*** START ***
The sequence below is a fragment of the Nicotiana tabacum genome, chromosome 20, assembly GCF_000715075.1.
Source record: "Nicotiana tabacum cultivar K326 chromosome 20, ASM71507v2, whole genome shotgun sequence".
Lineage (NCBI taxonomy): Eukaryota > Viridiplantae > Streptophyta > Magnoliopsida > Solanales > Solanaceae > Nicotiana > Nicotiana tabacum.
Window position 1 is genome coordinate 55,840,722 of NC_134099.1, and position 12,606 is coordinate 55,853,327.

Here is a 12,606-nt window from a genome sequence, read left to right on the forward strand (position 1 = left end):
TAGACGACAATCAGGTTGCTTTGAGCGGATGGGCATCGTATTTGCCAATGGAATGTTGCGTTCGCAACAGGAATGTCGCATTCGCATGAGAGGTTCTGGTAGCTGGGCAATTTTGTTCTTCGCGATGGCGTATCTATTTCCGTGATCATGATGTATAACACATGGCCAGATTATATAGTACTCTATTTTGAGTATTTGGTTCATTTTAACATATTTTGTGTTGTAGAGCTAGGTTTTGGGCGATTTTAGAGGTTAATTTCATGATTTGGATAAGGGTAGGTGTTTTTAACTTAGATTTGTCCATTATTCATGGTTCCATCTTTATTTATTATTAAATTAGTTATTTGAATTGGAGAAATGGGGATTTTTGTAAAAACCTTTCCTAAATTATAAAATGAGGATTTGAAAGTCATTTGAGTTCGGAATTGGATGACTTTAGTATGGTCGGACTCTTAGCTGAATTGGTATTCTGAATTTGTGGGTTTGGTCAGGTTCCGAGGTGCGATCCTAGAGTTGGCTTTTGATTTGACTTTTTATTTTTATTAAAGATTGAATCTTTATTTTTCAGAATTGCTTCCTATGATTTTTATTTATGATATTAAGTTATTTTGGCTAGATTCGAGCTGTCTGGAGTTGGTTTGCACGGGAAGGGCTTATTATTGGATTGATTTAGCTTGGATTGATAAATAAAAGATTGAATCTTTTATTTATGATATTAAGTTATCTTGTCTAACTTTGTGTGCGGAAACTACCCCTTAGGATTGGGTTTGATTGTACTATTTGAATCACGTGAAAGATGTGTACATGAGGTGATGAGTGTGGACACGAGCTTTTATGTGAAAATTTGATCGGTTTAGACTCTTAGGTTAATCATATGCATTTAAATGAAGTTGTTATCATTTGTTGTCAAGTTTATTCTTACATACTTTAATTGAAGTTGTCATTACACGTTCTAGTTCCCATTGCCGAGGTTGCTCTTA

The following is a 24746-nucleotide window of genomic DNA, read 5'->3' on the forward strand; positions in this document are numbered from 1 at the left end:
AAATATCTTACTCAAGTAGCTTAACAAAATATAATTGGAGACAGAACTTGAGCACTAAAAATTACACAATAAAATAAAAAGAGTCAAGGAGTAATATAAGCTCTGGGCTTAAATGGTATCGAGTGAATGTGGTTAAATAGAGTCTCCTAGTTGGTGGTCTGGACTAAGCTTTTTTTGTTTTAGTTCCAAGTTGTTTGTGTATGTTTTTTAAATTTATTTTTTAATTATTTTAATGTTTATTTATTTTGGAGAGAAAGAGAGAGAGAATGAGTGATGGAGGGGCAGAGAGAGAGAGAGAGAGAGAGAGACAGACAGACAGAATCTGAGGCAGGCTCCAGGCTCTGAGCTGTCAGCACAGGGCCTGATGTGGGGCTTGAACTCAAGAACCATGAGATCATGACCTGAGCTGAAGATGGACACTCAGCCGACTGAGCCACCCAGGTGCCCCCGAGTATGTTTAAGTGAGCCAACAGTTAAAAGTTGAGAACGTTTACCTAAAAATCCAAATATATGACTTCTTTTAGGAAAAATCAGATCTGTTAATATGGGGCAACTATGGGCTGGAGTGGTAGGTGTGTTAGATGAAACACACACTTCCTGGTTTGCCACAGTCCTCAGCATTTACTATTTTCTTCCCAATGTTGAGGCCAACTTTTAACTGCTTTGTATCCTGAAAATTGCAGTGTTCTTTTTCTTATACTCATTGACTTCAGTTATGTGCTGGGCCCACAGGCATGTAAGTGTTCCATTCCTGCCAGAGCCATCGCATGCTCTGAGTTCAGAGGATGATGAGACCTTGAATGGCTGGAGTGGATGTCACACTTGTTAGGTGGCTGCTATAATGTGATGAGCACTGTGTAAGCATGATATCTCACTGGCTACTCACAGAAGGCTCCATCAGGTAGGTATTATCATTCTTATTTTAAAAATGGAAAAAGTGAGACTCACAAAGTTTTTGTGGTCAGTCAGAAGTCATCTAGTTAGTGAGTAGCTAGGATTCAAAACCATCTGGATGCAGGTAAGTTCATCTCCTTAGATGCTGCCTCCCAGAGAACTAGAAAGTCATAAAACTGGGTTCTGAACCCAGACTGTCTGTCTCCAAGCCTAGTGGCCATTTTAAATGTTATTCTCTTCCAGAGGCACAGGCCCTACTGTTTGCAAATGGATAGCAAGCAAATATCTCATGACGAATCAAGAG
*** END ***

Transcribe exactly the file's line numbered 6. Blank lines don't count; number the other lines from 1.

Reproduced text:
TAGACGACAATCAGGTTGCTTTGAGCGGATGGGCATCGTATTTGCCAATGGAATGTTGCGTTCGCAACAGGAATGTCGCATTCGCATGAGAGGTTCTGGTAGCTGGGCAATTTTGTTCTTCGCGATGGCGTATCTATTTCCGTGATCATGATGTATAACACATGGCCAGATTATATAGTACTCTATTTTGAGTATTTGGTTCATTTTAACATATTTTGTGTTGTAGAGCTAGGTTTTGGGCGATTTTAGAGGTTAATTTCATGATTTGGATAAGGGTAGGTGTTTTTAACTTAGATTTGTCCATTATTCATGGTTCCATCTTTATTTATTATTAAATTAGTTATTTGAATTGGAGAAATGGGGATTTTTGTAAAAACCTTTCCTAAATTATAAAATGAGGATTTGAAAGTCATTTGAGTTCGGAATTGGATGACTTTAGTATGGTCGGACTCTTAGCTGAATTGGTATTCTGAATTTGTGGGTTTGGTCAGGTTCCGAGGTGCGATCCTAGAGTTGGCTTTTGATTTGACTTTTTATTTTTATTAAAGATTGAATCTTTATTTTTCAGAATTGCTTCCTATGATTTTTATTTATGATATTAAGTTATTTTGGCTAGATTCGAGCTGTCTGGAGTTGGTTTGCACGGGAAGGGCTTATTATTGGATTGATTTAGCTTGGATTGATAAATAAAAGATTGAATCTTTTATTTATGATATTAAGTTATCTTGTCTAACTTTGTGTGCGGAAACTACCCCTTAGGATTGGGTTTGATTGTACTATTTGAATCACGTGAAAGATGTGTACATGAGGTGATGAGTGTGGACACGAGCTTTTATGTGAAAATTTGATCGGTTTAGACTCTTAGGTTAATCATATGCATTTAAATGAAGTTGTTATCATTTGTTGTCAAGTTTATTCTTACATACTTTAATTGAAGTTGTCATTACACGTTCTAGTTCCCATTGCCGAGGTTGCTCTTA